How to Fix an ATV Belt Slipping
There are many reasons you could experience CVT belt slippage. It's helpful to know how to prevent and how to fix ATV belt slipping so you do more enjoying of your machine and less fixing.
Common Symptoms of a Bad CVT Belt
The primary problem you'll experience with CVT belt problems is loss of performance. Depending on what's wrong with the belt, you might feel a jerking sensation at takeoff, smell burnt rubber, see smoke, or notice that the clutch will only engage at higher rpms than normal.
The Most Common Causes of CVT Belt Problems
The belt is wet
Water is a very common cause of ATV belt issues. The belt gets wet and reduces the friction between the belt and the clutch sheaves and simply can't work until it dries.
When this happens, you can drain water out of the housing by pulling a drain plug at the bottom of the housing. Give the casing and/or belt time to dry and then further dry it by idling the machine in neutral to cause some friction. It should take a matter of minutes to be ready to ride again. When you do, start slow to prevent slippage.
If this is a recurring problem, you can make it much less likely to happen again by:
- replacing worn or badly seated seals in the casing
- checking the casing for damage and repairing it
- riding at lower speeds in water, mud, and snow
- installing a snorkel if you frequently ride in water and wet terrain
The belt has overcome serviceable limits
The friction that makes the belt work also wears it down over time. This can be exacerbated by excessive heat and your riding style.
Routinely check the belt for cracks, missing chunks, and reduced thickness. If the belt gets too thin, it can't rub against the sheaves the way it should anymore. Your owners' manual will tell you the exact measurement you need on your belt.
Replace the belt when it is cracked, missing chunks, or thinner than the minimum thickness.
The belt doesn't fit your ATV model
Belts are not one-size-fits-all. You will likely have this problem after installing a new belt. Make sure any belt you buy fits your specific ATV model, even if that means you have to buy an OEM belt. If you are determined to use a certain size belt, you can adjust the clutch sheaves to compensate.
The belt isn't broken in properly
Many new ATV owners don't know this, but you need to give any new belt, on a new ATV or when you install a new belt, time to break in before you hammer the throttle. Not properly breaking in a belt causes belt burn and slippage.
When you install a new belt, clean it with soapy water to remove grease and oils and then let it dry completely before installing it.
On a new ATV or when installing a belt, bring the machine up to normal operating temperature by running the machine in all the shifts, making sure to never exceed 3/4 throttle. Do this for about 15 minutes.
Turn off the machine and let the belt cool. It should take around 30 minutes for it cool completely.
Go through this process two or three more times and then you will be ready to ride normally.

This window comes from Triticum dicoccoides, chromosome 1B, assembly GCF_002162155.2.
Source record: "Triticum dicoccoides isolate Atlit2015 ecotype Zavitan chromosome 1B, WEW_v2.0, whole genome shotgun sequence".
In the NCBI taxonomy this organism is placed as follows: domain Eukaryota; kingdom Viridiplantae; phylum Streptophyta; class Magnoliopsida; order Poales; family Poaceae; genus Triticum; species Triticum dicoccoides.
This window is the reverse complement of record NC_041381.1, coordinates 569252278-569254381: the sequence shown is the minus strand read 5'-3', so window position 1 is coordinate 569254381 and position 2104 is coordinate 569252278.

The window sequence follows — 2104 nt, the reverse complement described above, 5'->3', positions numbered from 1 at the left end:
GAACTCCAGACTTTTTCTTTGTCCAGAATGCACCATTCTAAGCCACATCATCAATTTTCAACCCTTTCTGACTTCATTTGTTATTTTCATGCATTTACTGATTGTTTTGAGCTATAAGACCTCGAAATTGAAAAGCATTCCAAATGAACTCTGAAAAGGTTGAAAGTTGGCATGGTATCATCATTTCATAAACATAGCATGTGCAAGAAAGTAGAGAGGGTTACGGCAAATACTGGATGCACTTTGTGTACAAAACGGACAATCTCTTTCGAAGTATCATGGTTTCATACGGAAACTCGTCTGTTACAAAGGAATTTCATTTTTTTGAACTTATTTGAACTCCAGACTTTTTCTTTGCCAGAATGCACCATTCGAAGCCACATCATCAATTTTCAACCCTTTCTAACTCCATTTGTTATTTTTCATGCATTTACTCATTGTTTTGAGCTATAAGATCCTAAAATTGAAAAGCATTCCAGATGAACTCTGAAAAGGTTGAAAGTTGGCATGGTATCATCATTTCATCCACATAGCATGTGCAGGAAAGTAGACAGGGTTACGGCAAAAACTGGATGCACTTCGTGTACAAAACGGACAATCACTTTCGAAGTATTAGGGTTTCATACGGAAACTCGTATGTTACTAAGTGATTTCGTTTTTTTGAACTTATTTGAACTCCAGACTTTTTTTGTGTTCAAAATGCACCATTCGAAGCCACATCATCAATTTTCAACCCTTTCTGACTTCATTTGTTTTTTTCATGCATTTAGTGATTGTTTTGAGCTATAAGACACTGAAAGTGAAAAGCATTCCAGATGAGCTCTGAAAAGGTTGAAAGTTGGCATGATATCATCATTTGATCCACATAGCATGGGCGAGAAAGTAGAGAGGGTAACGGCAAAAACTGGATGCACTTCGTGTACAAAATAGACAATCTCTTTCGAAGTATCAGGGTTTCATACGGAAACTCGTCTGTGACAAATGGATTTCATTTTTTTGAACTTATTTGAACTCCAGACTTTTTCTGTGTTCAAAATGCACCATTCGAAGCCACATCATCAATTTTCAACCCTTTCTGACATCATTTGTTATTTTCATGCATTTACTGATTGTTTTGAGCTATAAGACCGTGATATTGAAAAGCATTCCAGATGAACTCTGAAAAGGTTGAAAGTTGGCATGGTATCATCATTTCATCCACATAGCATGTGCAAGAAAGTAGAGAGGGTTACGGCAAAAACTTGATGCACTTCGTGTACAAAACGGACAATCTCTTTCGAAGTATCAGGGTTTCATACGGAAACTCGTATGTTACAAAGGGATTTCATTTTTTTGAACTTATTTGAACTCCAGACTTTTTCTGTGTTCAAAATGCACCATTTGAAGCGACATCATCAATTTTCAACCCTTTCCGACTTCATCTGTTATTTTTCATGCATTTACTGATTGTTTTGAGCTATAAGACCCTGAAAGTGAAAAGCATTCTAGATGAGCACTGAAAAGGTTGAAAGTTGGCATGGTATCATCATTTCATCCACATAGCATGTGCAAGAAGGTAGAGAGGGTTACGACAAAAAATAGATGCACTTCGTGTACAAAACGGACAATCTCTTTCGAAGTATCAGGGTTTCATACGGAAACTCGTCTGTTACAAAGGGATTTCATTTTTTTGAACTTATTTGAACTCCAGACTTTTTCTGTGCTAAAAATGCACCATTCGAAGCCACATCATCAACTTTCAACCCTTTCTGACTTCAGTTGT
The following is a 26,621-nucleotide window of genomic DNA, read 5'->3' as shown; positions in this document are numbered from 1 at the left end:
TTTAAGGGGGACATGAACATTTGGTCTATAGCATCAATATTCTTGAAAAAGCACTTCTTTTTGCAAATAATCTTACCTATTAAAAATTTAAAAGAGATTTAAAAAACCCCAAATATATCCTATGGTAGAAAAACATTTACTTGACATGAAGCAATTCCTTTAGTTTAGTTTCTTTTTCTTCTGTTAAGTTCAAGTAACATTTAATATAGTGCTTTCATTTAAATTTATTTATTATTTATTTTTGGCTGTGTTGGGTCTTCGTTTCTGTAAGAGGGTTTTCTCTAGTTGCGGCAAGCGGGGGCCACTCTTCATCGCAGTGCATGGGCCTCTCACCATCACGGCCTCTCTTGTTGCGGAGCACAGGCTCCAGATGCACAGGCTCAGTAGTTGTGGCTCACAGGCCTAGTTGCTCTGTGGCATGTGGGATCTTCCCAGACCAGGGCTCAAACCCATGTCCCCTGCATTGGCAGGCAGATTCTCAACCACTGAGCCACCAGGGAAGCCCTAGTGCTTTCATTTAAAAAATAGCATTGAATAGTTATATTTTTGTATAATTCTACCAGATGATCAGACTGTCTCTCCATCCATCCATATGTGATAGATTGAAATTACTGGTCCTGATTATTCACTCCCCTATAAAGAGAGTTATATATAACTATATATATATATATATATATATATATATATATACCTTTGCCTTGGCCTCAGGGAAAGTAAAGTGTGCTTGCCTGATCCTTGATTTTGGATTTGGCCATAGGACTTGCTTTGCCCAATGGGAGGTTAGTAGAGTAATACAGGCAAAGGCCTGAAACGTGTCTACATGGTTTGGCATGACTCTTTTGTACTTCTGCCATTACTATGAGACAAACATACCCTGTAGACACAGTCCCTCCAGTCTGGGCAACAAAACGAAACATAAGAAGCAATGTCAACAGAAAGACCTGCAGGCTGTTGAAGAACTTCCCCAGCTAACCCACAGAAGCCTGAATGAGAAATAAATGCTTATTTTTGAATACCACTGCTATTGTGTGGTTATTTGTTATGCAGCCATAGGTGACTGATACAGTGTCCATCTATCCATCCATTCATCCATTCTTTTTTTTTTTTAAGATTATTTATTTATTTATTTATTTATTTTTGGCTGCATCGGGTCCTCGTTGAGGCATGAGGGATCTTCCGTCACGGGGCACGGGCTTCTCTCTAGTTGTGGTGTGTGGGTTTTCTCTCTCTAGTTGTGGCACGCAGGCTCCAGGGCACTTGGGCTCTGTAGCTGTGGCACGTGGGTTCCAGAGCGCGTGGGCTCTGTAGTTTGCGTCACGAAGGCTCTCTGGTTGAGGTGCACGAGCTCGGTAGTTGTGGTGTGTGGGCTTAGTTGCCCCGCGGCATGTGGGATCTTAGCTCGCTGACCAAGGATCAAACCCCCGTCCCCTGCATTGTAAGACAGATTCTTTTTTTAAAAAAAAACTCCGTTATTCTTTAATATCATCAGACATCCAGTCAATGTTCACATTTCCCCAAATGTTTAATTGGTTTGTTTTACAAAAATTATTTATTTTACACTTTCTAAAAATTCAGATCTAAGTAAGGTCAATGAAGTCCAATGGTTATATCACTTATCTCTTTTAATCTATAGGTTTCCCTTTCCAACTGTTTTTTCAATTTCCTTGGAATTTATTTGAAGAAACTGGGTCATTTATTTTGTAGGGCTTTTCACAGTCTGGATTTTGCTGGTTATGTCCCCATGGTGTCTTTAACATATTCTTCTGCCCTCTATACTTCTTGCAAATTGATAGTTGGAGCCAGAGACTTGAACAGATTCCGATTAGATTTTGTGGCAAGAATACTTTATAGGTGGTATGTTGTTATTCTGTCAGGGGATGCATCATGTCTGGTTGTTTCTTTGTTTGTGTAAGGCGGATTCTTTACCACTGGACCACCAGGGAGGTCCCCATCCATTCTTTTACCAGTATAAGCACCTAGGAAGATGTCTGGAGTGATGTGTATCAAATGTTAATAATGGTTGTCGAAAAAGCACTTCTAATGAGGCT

The belt is burned
It is fairly easy to burn a CVT belt. As mentioned above, you can burn it by riding it at full throttle without breaking it in first. You can also burn the belt by riding your machine hard and not cooling it before turning it off.
If you've just put a lot of strain on your machine, run it in neutral and rev the engine for a few seconds to cool down the clutches before you turn it off.
You've installed bigger tires without upgrading the clutches
It isn't intuitive, so many people don't realize that upgrading their tires makes the clutches less efficient, generating more heat, and damaging the belt. You can fix this by upgrading your clutch when you upgrade tires more than an inch larger.
You use high gear when riding hard in the mud
If you tow, climb hills, or tackle snow or deep mud in high gear, the clutches don't have enough time to shift completely and cause excessive heat that can burn your belt.
You can fix this by riding in a lower gear in these situations.
The clutches are not aligned properly
The drive and drive pulley need to be aligned correctly to prevent belt slippage and loss of performance.
You can fix this by checking your owners' manual for the specific alignment and purchasing an alignment tool for your ATV model.
The CVT system is clogged with mud or debris
If mud, sand, or debris get in your belt casing, it can interfere with the operation of your clutches.
You can fix this by removing the cover and belt and cleaning it with engine degreaser and a pressure washer. You'll want it to be completely dry before you reinstall the belt and close the cover. For nastier messes, you may need to clean the clutches too. Before you reassemble it, you'll need to add grease to the bushings and oil to the rollers.
You can do this repair yourself or have a dealer do it for you.
The clutch sheaves are damaged
If the clutch sheaves are damaged, they can ruin the belt. Remove the belt and inspect the sheaves for issues. If you find any, you can replace some of the sheaves or the clutches.
The rollers, helix, or clutch bushings are worn
If the rollers in the primary clutch are worn, they can cause slippage or inhibit movement. The helix and the clutch bushings in the secondary clutch can also be damaged and lead to wear. It is possible for a damaged helix and bushings to cause the clutch to explode and make the ATV completely inoperable.
This requires you to take apart the casing, visually inspect the parts for wear and damage, and check out your ATV's service manual.
The clutch bearing is worn
A bearing in the belt's pulley system can wear and make the pulley unable to release the belt. You can grip the clutch firmly and push it to check for slack. If you feel slack, you need to replace the pulley.